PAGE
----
The second legal question is of reasonableness. Specifically, the second question is, even if the Court concluded that landlords have an obligation to consider a Section 8 voucher as a means of accommodating a tenant’s disabilities (which Impact maintained it did not), whether the requested disability accommodation—that is, the acceptance of the Section 8 housing voucher is (1) “reasonable” and (2) “necessary to afford a disabled person the equal opportunity to use and enjoy a dwelling” in this case, which is required under the FHAA.
Based upon the applicable facts and case law, Impact’s position was that the requested accommodation was not reasonable because of the substantial administrative and financial burdens it entails and because it will impose a fundamental alteration to the nature of Impact’s leases and rental policies. Moreover, the requested accommodation was not necessary to afford Klossner an equal opportunity to use and enjoy her leased premises, as Klossner could not establish a causal link between her disability and inability to satisfy her rent obligations.
- At trial, Impact provided extensive testimony regarding the added administrative duties and burdens for landlords should they be forced to Section 8 vouchers, which include, among other things:
The landlord is forced to sign an additional contract with the government, called the Housing Assistance Payments Contract or HAP Contract, which modifies the terms of the underlying landlord-tenant lease agreement.
- Per the HAP Contract, the lease agreement is amended such that landlords must comply with “for cause” termination requirements to terminate a tenancy during the initial or any extended term of the lease, thereby eliminating a landlord’s right to not renew a lease.
- Government inspections are required of the leased premises.
- There are extra administrative work and costs.
- There are inefficiencies in recordkeeping, tracking multiple rental payments, imposing late fees, raising rents, and enforcing rules.
- The landlord is forced to enforce two (in several ways, conflicting) leases, i.e., the HAP Contract and Impact’s lease.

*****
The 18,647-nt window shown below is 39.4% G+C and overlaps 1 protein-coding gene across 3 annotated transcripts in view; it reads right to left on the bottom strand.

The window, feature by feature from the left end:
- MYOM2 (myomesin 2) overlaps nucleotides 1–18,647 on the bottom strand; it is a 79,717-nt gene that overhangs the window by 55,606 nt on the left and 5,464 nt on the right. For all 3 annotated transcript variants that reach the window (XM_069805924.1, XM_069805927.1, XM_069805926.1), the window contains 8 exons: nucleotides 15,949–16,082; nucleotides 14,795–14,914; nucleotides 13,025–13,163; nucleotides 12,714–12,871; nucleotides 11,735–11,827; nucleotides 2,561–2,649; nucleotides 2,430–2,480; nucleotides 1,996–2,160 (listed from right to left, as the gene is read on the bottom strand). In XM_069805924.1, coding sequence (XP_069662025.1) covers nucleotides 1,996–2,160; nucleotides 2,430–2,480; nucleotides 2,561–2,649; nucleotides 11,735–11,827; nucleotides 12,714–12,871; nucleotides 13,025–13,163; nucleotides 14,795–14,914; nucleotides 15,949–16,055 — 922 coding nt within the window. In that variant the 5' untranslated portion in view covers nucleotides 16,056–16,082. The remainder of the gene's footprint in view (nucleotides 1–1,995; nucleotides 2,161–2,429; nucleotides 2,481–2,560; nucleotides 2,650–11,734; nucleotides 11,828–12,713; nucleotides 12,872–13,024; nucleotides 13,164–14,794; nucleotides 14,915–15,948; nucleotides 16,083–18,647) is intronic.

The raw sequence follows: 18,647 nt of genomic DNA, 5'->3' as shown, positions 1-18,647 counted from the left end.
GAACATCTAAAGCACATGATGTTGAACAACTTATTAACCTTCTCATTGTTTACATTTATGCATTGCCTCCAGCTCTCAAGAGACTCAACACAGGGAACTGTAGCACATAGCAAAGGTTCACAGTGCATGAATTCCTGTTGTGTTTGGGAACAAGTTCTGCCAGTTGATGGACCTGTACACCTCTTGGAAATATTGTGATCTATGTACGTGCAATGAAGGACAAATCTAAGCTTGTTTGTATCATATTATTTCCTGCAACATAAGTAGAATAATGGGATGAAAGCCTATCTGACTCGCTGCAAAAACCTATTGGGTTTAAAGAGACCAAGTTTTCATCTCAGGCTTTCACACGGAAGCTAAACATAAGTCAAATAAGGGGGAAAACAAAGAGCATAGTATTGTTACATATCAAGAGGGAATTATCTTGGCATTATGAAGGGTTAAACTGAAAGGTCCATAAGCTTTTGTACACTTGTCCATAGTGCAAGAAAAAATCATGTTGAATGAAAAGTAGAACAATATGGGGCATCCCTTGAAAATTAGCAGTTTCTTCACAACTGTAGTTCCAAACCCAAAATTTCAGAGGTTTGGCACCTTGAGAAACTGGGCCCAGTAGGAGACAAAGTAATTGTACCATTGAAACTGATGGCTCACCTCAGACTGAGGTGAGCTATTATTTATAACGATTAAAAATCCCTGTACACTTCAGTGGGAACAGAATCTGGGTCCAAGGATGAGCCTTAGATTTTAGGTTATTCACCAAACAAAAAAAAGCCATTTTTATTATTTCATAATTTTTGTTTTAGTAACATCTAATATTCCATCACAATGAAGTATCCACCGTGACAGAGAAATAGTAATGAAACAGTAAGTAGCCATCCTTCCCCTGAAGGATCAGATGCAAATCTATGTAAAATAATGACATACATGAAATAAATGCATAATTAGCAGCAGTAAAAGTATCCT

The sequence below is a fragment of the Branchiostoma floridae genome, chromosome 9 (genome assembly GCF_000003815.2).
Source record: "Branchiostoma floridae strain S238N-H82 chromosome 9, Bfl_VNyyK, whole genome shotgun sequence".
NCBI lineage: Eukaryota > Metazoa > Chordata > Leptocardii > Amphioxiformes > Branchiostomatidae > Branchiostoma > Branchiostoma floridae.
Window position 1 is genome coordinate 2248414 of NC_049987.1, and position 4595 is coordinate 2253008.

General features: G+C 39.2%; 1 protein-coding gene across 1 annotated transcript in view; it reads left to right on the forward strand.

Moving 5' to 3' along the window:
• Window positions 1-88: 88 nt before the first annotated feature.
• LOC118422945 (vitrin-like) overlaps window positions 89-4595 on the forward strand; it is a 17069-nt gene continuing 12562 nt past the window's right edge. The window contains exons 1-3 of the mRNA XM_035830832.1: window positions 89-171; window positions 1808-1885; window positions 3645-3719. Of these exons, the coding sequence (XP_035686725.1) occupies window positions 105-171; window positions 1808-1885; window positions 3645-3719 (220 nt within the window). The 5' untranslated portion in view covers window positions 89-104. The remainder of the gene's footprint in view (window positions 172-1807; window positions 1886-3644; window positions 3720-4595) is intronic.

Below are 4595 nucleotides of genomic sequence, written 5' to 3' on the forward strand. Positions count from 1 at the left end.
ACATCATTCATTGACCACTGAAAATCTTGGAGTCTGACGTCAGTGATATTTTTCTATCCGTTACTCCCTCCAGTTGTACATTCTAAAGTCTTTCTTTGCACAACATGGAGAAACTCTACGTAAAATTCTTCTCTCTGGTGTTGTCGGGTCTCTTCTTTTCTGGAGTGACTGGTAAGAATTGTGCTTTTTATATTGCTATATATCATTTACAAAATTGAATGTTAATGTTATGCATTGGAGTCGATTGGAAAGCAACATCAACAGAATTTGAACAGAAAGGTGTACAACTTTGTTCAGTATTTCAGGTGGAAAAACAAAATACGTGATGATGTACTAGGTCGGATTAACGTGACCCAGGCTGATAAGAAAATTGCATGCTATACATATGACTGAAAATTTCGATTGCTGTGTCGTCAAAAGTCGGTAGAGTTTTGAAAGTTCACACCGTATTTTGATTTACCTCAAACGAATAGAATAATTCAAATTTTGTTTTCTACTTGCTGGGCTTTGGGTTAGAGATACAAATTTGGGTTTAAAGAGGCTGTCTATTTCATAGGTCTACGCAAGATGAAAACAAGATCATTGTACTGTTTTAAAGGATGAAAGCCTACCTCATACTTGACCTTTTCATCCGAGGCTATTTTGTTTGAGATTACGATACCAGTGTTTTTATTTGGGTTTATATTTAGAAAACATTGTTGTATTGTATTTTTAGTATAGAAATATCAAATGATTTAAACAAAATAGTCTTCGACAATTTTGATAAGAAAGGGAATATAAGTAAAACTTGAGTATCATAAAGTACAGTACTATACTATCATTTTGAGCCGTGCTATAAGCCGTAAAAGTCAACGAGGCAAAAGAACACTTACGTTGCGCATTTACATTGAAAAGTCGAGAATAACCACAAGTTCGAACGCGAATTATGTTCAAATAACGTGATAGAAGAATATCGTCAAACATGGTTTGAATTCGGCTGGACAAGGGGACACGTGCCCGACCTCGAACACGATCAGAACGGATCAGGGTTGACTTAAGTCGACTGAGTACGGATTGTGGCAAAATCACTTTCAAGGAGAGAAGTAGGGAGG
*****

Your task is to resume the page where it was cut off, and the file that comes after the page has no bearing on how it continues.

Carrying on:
- The landlord has less control to ensure contracts are fulfilled and manufactured homes are maintained, often resulting in losses of $5,000 to $10,000 to remove a home after it is abandoned when the tenant loses their assistance.
For these reasons, Impact argued that the requested accommodation—forcing landlords to take part in the otherwise voluntary Section 8 program—was not reasonable.
The Decision and Appeal
Following a two-day bench trial, the district court found in favor of Klossner on her FHAA claim, contrary to the decisions reached by the Second Circuit (Salute) and Seventh Circuit (Hemisphere) of the United States, and concluded that Impact is legally required to accept Klossner’s Section 8 vouchers--that is, Impact is legally required to sign the HAP Contract with the government and agree to the additional lease terms and obligations imposed under the Section 8 program--to accommodate Klossner’s disability.
In reaching that finding, the district court surprisingly found that Klossner had “proved by a preponderance of the evidence that her requested accommodation is necessary to ameliorate the effect of her disability” and that Klossner’s “requested accommodation was reasonable” and does not create an undue hardship.
Impact immediately appealed the decision, and the case is now on appeal with the Eighth Circuit Court of Appeals of the United States. Briefs are being submitted through the end of February, which will be followed by oral arguments, and ultimately a decision by the Eighth Circuit in late 2022 or 2023.
Landlords must seek immediate legal counsel when approached by a tenant to accept a Section 8 voucher, particularly as an accommodation for the tenant’s disability.